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Old January 14, 2008, 09:40 AM   #76
Art Eatman
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Among the antis are some severely strong emotions. There was a National Geographic special on elephants. Overall, quite good, except at the finale, a beauteous blonde elephant worshiper gal allowed as how that even though the license fees were very beneficial to herd viability, she'd prefer that the elephant go extinct rather than be hunted.
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Old January 14, 2008, 12:09 PM   #77
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Moose,

No I wasn't referring to you.
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Old April 25, 2008, 04:26 AM   #78
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This is very interesting. Hunting animals should be against the law for ever. Not only some animals, all the animals should be protected by the law. One day we will end up with no animals, no pets, no little souls by our side to pet or take care of.
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Old April 25, 2008, 09:00 AM   #79
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Sorry, andreea, but that's 180 degrees off from reality. Those species for which there is a monetary value have some amount of surplus in their populations. Those without, don't.

To repeat what you obviously haven't read: Hunters are the ones who have instituted the game laws which protect game animals from extinction. Hunters cannot hunt unless there is some amount of surplus, over and above the carrying capacity of the habitat.

And the over-population of domestic animals such as pets puts a rather large tax burden on the budgets of many cities. Why else "animal shelters", if not over-populations?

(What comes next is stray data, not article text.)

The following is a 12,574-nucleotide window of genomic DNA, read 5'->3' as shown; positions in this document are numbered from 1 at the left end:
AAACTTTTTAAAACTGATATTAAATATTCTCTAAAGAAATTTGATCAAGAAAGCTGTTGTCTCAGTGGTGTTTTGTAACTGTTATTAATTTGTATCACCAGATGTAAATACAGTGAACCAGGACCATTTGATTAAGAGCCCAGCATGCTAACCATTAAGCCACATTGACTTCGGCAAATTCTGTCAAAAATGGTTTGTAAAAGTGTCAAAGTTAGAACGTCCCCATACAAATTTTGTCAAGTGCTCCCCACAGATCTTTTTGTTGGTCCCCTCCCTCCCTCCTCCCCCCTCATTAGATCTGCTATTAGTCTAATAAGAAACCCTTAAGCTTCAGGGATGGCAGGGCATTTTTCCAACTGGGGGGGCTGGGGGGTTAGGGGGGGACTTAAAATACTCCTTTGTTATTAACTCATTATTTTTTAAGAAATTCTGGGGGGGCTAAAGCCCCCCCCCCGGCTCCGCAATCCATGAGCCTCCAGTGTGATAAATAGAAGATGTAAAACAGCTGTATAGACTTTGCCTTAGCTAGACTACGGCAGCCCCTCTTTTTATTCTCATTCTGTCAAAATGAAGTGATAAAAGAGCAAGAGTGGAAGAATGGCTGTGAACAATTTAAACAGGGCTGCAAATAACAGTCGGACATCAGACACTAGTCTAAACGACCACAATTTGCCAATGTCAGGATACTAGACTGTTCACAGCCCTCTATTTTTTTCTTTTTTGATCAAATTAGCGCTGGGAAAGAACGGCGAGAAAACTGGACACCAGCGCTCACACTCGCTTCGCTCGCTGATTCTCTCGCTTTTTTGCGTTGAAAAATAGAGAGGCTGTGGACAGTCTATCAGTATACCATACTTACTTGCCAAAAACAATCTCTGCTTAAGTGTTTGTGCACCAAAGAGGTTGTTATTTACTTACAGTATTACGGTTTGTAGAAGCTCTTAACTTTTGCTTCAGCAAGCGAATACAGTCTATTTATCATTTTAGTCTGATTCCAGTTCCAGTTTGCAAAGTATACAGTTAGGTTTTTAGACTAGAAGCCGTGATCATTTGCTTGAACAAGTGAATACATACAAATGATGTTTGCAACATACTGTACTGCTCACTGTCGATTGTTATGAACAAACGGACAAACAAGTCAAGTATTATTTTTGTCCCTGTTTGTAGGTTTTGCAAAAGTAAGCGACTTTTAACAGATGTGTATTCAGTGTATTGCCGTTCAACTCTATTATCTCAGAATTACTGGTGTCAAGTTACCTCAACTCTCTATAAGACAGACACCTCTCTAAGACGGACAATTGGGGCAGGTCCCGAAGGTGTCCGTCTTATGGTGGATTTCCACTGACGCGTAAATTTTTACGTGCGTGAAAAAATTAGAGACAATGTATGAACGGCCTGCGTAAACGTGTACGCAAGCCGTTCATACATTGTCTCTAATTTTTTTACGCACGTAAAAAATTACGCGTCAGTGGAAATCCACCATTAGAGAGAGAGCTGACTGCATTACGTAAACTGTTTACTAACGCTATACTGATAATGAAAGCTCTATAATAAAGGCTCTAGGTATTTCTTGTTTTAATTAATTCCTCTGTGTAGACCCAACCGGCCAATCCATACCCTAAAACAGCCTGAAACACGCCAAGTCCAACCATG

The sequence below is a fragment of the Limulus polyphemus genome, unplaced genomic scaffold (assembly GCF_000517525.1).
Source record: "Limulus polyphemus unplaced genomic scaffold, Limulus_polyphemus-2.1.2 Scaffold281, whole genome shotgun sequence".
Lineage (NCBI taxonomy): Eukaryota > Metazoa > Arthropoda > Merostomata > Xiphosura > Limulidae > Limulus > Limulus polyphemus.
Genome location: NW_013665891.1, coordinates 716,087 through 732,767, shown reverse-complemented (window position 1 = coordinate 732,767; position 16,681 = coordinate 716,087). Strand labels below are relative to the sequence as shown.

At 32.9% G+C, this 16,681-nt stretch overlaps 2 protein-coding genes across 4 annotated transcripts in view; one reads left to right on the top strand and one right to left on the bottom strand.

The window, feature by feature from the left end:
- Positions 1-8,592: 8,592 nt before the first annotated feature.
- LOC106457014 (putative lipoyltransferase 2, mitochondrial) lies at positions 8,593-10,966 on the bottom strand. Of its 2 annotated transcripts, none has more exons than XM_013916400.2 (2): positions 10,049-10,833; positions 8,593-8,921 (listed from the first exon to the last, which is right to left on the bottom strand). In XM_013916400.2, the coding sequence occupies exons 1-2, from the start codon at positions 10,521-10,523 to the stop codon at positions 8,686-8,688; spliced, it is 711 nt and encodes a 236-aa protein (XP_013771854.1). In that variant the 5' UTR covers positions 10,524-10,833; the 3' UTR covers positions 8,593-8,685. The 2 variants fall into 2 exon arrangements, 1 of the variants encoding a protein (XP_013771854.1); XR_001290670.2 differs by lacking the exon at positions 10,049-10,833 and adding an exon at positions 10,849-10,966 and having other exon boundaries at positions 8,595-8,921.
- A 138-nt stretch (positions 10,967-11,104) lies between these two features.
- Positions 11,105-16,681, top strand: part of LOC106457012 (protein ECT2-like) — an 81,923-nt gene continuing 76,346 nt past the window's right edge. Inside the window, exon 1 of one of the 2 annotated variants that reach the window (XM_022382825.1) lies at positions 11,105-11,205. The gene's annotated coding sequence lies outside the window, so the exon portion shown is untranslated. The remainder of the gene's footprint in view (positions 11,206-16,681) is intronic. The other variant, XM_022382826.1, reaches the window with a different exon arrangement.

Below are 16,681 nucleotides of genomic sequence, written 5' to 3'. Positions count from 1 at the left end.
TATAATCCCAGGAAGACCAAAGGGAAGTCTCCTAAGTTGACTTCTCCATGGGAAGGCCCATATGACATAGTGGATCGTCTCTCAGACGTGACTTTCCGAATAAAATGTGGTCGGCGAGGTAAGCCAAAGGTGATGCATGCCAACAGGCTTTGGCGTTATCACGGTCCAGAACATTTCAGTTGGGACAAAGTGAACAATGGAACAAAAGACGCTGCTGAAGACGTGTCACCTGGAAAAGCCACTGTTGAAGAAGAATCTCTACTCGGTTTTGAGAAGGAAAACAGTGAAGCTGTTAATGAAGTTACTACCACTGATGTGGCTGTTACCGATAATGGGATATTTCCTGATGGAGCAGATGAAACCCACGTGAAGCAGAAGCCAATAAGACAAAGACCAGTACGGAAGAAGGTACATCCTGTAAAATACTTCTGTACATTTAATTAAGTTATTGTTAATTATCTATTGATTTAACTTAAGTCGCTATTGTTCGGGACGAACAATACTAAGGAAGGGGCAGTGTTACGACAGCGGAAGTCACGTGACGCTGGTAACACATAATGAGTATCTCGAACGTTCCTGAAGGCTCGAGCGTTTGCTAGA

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Old May 14, 2008, 07:55 PM   #80
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When game laws are enacted and inforced, people - & especially hunters - have a newly found respect for the game that they are hunting. The animals flourish, the locals make money and the hunters are happy that they have game again.
Why that doesn't sink in to animal rights groups, I'll never know.
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Old May 14, 2008, 08:54 PM   #81
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Old August 1, 2008, 10:59 AM   #82
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"Botswana, in contrast, permitted big game hunting, and in the same period of time, their elephant herd has quadrupled. The key here is that hunters pump considerable money into the local economy, which increases the value of the animals to local natives, provides jobs and fresh meat for many, and supports wildlife research and law enforcement. It is estimated that hunters spend $35 million to $65 million dollars a year on African elephant hunting safaris. The white rhino in South Africa has similarly increased in numbers, thanks to hunters' dollars."